Reflecting on July 2019: Markets on pause

As developed equity markets post modest returns in July, we take a look at the role that monetary policy has played in the direction of financial markets over the last 12 months.

Reflecting on July 2019


July was a relatively quiet month for financial markets. Corporate earnings season kicked off in earnest but in aggregate provided few surprises as investors had their sights fixed on the US Federal Reserve meeting which took place on the last day of the month. Most developed equity market indices posted modest gains, with the FTSE 100 up 2.2% and amongst the better performers as the decline in sterling provided support to those constituents with significant non-sterling revenues. In the US, the S&P 500 Index gained 1.3%, slightly more than the Dow Jones Industrial Average which rose 1.0%, while the MSCI World posted gains of 0.4%.


Monetary policy, alongside the US / China trade dispute, has arguably been the predominant driver of financial markets over the last 12 months. The weakness in equity markets during the second half of 2018 came about as the US Federal Reserve seemed committed to a steady path of interest rate hikes, and their recovery has come as the Fed has changed course over the last seven months. Government bonds have also rallied over that period, with 10-year yields on US, UK and German debt significantly lower than they were at the beginning of the year. Therefore, with monetary policy playing such an important role in the direction of a number of asset classes, market participants were to some extent in wait and see mode during July in anticipation of the Fed’s meeting.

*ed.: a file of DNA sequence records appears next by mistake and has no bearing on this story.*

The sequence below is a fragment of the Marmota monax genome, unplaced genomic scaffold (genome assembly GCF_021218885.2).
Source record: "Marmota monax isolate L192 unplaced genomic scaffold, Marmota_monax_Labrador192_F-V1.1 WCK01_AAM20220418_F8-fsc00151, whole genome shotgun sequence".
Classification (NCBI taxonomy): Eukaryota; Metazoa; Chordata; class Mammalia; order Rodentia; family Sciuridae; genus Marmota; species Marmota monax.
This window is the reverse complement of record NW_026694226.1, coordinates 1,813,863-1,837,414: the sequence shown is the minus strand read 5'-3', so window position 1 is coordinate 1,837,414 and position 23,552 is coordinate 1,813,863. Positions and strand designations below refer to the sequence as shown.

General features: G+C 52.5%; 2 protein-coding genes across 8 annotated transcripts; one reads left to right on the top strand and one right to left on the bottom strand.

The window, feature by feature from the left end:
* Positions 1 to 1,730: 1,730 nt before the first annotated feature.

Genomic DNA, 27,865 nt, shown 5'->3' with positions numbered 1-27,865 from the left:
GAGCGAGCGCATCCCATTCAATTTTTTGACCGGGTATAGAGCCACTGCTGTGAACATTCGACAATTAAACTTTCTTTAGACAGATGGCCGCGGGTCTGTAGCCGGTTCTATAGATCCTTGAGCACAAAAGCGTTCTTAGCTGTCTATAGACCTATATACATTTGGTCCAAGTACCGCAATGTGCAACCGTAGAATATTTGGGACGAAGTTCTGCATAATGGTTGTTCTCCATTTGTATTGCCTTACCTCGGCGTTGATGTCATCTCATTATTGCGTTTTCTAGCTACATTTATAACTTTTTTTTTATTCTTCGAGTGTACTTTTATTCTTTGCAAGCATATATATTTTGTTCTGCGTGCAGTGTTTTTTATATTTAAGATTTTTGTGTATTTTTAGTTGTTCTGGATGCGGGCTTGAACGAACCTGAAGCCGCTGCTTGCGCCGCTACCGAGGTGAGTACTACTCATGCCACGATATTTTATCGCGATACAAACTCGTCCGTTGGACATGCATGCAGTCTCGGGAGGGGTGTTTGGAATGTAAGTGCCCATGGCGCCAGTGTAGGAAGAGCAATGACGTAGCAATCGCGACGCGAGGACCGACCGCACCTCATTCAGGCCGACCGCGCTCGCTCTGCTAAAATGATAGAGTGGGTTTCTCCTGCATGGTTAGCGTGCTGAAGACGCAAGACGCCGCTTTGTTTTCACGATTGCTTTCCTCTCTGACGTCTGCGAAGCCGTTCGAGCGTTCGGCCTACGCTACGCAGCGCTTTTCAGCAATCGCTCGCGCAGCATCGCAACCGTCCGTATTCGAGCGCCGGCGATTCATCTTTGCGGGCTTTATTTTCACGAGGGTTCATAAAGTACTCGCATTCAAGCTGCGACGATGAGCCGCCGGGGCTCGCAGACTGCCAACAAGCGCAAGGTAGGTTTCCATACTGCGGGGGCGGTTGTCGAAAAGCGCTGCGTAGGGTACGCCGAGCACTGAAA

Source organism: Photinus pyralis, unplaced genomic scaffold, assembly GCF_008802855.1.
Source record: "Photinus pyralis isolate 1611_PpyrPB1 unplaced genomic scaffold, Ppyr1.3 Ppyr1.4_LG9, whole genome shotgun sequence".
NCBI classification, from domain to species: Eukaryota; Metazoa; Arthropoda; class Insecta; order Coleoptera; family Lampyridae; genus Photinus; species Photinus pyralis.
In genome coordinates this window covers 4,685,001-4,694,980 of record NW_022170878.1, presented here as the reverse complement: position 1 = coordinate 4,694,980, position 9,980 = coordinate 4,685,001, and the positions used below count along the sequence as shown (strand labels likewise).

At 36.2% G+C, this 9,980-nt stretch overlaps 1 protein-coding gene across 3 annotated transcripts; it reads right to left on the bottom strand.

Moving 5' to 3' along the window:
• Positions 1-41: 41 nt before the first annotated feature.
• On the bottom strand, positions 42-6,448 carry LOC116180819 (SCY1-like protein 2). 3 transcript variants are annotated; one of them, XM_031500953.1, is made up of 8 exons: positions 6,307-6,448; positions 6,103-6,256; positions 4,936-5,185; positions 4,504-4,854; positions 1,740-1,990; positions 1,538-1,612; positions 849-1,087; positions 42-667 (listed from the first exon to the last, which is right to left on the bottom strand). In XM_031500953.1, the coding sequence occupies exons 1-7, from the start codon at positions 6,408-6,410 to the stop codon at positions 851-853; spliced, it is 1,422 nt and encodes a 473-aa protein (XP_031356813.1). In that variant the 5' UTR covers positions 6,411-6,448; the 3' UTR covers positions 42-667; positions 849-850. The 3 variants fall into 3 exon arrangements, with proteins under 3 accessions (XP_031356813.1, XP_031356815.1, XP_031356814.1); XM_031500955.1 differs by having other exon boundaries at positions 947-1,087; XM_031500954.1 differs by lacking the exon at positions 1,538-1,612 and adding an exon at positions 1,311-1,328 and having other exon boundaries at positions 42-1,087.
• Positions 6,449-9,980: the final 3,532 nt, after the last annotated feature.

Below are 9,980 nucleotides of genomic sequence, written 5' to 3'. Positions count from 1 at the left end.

The Fed met market expectations by lowering interest rates by 25bps at its meeting on 31st July. However, equity markets were disappointed by the relative hawkishness of Chair Jay Powell’s comments in his press conference that followed the decision. With the markets expecting a further two rate cuts by the end of the year in addition to the one just announced by the Fed, Powell failed to commit to a new cycle of monetary policy easing, describing the Federal Open Market Committee’s strategy as a “mid-cycle adjustment to policy”.

The reaction in the bond market was for the yield curve to flatten – that is for longer-dated yields to fall further than shorter dated ones. The spread (difference) between the US 2-year and 10-year treasury yields is now just 15bps, with the strength in the longer-dated government bonds suggesting that the Fed’s efforts are insufficient to prevent a deterioration in the US economic outlook.

Will the Fed follow its July rate cut with more before the end of the year? The market continues to think so with a 96% chance, based on the interest rate futures, of a further cut in September and a 70% chance of what would be a third for the year before the end of December.